Despite being one of the first voice assistants for the masses, Siri has struggled. That’s the message from an in-depth look at the development and future of Apple’s voice assistant published this week in The Information.
While the in-depth story was focused squarely on Apple, there are lessons that every company looking to enter into the voice market should consider - and every company should be thinking about how to get into the voice market. More than 35 million Americans are using smart speakers, diverting time away from smartphones, desktop, and television.
In the battle for market share in the voice assistant wars, the winner will be the brand who can build the most trust with consumers. Building trust over voice requires careful thought, diverse data sets for training conversational AI, and above all else accuracy. It can’t be rushed, hurried, and launched for the sake of launching, as we’ve seen in the dismal response to the launch of Apple’s Home Pod and the continued challenges with Siri.
Voice Assistants and skills built for them must follow a clear road map to build trust with consumers because many consumers will flat out remove a skill if they experience a bad interaction with it. In fact, 70% of smart speaker users have experienced problems or frustrations and 1 in 4 people do not believe makers are considering their needs when developing the smart speakers - proving there is room to grow. Here’s how you build trust:
“To err is human...” and we can expect no more from technology designed and built by us. Users will forgive many technical limitations and errors if the system responds in a way that helps them to understand what happened and what to do next. The way any digital technology handles fail states is critical to users’ perception of the experience—and this is especially true with the intimacy of voice. By using clarifying questions or varying the error response (e.g., “Forgive me, I don’t understand,” or “Can you say that again?”) users will feel less frustrated and improve the overall interaction. Ultimately however, no matter how carefully scripts are drafted and tested, things can—and will—go wrong.
Be a good host (i.e., set expectations)
It helps to think of voice applications a little like a host would: welcome people, make them feel comfortable, and get them where they’re trying to go as elegantly as possible. In designing tech experiences, making users feel comfortable should include many of the same practices that go into web and software design: consistency, clarity, and comprehensibility. Users should know where they are and what they can do. They should have as much information as they need and only as much information as they need, and they should have it when they need it.
Use natural commands
In the fall, we released a report based on a survey of 1,000 smart speaker owners. Nearly a quarter of respondents said they had a hard time remembering the right commands for their voice assistant. In traditional web design, good design focuses on recognition over recall, but with voice interactions, this gets flipped. Since there’s no visual stimuli to drive recognition, the user is forced to recall important aspects of the interaction. To make it easier on users, make the commands as basic as possible so they mimic natural conversational patterns.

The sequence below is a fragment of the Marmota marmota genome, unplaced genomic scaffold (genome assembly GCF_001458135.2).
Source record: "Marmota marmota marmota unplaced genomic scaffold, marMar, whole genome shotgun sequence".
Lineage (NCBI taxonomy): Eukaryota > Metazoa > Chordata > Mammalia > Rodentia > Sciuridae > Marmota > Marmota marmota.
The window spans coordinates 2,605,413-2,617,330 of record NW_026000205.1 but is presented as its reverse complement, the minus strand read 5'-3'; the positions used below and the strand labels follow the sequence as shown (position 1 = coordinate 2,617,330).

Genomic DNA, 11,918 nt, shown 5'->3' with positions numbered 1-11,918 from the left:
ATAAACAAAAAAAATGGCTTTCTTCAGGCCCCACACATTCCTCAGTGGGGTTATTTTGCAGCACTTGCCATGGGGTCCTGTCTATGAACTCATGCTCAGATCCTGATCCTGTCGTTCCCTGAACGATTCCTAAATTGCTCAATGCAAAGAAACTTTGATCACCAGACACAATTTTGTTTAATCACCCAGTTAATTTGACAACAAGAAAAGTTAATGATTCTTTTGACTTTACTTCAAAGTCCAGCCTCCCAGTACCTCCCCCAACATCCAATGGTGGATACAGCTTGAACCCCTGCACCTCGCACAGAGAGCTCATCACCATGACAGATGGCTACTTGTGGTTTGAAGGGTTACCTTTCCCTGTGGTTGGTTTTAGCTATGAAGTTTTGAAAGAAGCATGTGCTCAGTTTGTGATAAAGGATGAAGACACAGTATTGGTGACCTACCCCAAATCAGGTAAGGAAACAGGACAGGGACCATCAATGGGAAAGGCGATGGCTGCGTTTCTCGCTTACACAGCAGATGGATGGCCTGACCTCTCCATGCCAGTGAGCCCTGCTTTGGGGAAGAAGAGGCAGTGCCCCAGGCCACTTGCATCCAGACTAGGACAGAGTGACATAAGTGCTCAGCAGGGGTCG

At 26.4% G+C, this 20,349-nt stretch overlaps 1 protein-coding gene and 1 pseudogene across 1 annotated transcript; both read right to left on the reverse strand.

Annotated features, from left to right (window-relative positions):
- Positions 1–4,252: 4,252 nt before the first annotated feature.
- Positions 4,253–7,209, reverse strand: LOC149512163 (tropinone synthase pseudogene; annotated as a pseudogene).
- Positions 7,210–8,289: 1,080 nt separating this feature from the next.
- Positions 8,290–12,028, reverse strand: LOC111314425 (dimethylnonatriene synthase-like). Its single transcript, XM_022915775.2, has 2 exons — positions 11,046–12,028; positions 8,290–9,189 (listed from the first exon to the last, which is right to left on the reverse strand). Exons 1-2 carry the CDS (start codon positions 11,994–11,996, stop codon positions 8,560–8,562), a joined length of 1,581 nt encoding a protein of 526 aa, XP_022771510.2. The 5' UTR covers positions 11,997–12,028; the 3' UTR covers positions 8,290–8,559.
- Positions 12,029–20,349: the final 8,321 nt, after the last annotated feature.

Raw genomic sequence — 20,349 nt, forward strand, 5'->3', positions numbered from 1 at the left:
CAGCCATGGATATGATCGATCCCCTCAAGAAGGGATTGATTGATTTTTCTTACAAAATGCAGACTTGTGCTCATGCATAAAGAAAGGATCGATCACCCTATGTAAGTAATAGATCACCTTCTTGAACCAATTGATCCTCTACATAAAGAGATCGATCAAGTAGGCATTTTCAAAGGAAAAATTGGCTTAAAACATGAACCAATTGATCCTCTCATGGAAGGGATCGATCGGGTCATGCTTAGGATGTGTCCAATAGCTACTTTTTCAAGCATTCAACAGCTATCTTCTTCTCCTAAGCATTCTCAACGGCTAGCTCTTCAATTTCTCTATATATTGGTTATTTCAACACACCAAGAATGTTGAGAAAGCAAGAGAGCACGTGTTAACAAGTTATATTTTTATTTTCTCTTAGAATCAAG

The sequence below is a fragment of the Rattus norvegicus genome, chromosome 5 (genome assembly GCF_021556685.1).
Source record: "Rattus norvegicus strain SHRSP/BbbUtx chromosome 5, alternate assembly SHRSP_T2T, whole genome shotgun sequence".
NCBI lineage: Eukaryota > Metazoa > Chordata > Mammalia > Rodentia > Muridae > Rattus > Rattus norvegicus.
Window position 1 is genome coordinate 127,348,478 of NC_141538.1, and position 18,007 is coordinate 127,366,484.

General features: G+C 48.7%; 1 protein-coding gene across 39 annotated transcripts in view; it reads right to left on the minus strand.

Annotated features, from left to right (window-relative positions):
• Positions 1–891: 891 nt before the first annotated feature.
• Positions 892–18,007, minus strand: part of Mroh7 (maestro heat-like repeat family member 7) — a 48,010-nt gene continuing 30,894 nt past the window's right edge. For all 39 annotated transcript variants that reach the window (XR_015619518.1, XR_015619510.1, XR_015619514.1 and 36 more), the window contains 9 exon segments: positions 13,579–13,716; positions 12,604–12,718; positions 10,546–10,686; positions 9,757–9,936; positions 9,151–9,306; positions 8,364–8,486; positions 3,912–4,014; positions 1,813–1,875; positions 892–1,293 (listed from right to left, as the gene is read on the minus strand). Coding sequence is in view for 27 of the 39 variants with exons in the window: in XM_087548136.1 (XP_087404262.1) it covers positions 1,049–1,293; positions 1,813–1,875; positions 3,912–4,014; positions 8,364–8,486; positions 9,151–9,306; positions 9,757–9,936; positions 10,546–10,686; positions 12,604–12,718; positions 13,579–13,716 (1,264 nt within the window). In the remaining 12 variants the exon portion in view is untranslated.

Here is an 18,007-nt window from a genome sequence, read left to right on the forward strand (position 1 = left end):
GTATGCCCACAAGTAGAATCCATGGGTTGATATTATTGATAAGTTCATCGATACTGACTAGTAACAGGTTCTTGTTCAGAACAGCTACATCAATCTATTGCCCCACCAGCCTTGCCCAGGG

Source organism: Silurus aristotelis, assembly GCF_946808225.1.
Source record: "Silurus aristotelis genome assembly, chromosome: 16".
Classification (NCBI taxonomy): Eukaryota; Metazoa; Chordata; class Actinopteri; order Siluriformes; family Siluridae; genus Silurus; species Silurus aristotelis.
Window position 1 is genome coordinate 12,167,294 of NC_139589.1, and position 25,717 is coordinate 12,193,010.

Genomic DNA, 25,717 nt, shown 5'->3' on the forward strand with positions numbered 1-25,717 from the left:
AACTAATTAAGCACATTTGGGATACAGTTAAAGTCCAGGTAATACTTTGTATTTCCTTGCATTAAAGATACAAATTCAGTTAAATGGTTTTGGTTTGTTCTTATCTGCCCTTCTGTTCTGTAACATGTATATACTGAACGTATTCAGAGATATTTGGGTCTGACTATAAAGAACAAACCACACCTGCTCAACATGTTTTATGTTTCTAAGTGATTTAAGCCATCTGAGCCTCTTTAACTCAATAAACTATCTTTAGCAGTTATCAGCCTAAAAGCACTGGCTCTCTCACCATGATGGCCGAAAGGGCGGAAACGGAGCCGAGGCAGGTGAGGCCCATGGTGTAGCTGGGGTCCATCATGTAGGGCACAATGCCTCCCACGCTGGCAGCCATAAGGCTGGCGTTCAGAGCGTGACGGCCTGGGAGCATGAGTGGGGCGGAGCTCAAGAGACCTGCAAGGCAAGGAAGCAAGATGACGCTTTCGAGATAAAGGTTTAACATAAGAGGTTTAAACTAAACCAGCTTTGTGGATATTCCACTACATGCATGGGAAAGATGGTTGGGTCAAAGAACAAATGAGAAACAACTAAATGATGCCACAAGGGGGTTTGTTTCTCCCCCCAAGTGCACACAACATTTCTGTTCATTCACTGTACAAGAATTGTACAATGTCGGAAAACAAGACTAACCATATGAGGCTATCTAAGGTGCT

Make the user feel heard
It’s important for smart speaker applications to let the user know they have understood their command. We call this “confirmation.” Confirmations can take many forms, such as an explicit confirmation like, “I heard you say [X]. Is that correct?” For interactions where a mistake would be significant, it is critical to make sure the user’s command was understood. Placing an order that would result in the user being billed or calling someone from their contacts list are important to get right. Sometimes the confirmation can take the form of a simple acknowledgement like “okay”. Or the confirmation can even be a beep or light - consider how much R2-D2 and BB-8 conveyed without words. Developers should consider which confirmation is most suited to the interaction in question. Our overall guidance is that confirmations should be used sparingly to keep the conversation moving but at critical moments when misunderstandings could result in a negative interaction for the user.
Show some personality
Unlike “voice” used to describe writing, users look to voice interactions to be more entertaining than screen-based interfaces, perhaps to fill in for the lack of visual stimuli, perhaps because an audible voice is so personal that many anthropomorphize the voice-powered assistant. For this reason, so many of our survey participants talked about the voice interface’s “personality.” Our research showed clearly that users do respond to the personality of voice interfaces, and your voice application will have a personality whether intentional or not. Experiment with humor, but use caution. No one minds a little sass when asking about surf conditions, but dire news alerts or financial information might not be the time to joke around.
Despite the internal and external challenges facing Siri, voice assistants will be a growing factor in how many Americans interact with technology over the coming years. The same way companies thought about digital transformation a decade ago, we now need to think about voice. As more and more developers work on applications for voice, they will not be successful without the foundation of any good relationship: trust.
Originally published on LinkedIn: To Win in Voice, Build Trust